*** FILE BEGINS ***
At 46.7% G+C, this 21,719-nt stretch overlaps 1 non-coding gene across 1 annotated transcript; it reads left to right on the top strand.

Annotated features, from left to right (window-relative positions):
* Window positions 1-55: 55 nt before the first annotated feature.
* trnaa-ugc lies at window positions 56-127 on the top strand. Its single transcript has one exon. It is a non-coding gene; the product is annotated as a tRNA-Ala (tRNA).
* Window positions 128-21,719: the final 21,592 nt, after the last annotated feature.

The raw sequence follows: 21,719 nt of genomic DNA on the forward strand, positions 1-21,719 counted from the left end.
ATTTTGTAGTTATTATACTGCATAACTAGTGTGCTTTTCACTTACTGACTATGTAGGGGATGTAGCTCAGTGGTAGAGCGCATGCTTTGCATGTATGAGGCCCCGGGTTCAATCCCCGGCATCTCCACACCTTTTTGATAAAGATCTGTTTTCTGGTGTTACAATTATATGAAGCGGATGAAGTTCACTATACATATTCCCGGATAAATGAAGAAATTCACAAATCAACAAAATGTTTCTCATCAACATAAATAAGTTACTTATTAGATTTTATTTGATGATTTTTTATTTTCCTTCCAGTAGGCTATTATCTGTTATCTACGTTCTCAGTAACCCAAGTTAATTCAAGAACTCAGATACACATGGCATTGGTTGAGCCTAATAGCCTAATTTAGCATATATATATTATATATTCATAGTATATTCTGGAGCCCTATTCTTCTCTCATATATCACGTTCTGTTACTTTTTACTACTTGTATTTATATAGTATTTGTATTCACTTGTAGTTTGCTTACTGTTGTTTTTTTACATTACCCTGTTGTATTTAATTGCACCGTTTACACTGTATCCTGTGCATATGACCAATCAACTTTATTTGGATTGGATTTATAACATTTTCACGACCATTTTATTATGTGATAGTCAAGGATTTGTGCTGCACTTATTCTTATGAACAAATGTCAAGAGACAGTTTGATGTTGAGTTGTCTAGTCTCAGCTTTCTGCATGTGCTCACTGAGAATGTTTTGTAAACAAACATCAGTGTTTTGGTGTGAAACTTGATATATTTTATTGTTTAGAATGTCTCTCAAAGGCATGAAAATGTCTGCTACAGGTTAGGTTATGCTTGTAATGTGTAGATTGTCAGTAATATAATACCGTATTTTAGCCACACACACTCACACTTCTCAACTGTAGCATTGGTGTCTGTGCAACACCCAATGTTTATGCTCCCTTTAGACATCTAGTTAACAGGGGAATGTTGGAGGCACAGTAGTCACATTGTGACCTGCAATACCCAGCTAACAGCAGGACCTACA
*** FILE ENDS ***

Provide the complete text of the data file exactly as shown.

At 46.7% G+C, this 21,719-nt stretch overlaps 1 non-coding gene across 1 annotated transcript; it reads left to right on the top strand.

Annotated features, from left to right (window-relative positions):
* Window positions 1-55: 55 nt before the first annotated feature.
* trnaa-ugc lies at window positions 56-127 on the top strand. Its single transcript has one exon. It is a non-coding gene; the product is annotated as a tRNA-Ala (tRNA).
* Window positions 128-21,719: the final 21,592 nt, after the last annotated feature.

The raw sequence follows: 21,719 nt of genomic DNA on the forward strand, positions 1-21,719 counted from the left end.
ATTTTGTAGTTATTATACTGCATAACTAGTGTGCTTTTCACTTACTGACTATGTAGGGGATGTAGCTCAGTGGTAGAGCGCATGCTTTGCATGTATGAGGCCCCGGGTTCAATCCCCGGCATCTCCACACCTTTTTGATAAAGATCTGTTTTCTGGTGTTACAATTATATGAAGCGGATGAAGTTCACTATACATATTCCCGGATAAATGAAGAAATTCACAAATCAACAAAATGTTTCTCATCAACATAAATAAGTTACTTATTAGATTTTATTTGATGATTTTTTATTTTCCTTCCAGTAGGCTATTATCTGTTATCTACGTTCTCAGTAACCCAAGTTAATTCAAGAACTCAGATACACATGGCATTGGTTGAGCCTAATAGCCTAATTTAGCATATATATATTATATATTCATAGTATATTCTGGAGCCCTATTCTTCTCTCATATATCACGTTCTGTTACTTTTTACTACTTGTATTTATATAGTATTTGTATTCACTTGTAGTTTGCTTACTGTTGTTTTTTTACATTACCCTGTTGTATTTAATTGCACCGTTTACACTGTATCCTGTGCATATGACCAATCAACTTTATTTGGATTGGATTTATAACATTTTCACGACCATTTTATTATGTGATAGTCAAGGATTTGTGCTGCACTTATTCTTATGAACAAATGTCAAGAGACAGTTTGATGTTGAGTTGTCTAGTCTCAGCTTTCTGCATGTGCTCACTGAGAATGTTTTGTAAACAAACATCAGTGTTTTGGTGTGAAACTTGATATATTTTATTGTTTAGAATGTCTCTCAAAGGCATGAAAATGTCTGCTACAGGTTAGGTTATGCTTGTAATGTGTAGATTGTCAGTAATATAATACCGTATTTTAGCCACACACACTCACACTTCTCAACTGTAGCATTGGTGTCTGTGCAACACCCAATGTTTATGCTCCCTTTAGACATCTAGTTAACAGGGGAATGTTGGAGGCACAGTAGTCACATTGTGACCTGCAATACCCAGCTAACAGCAGGACCTACA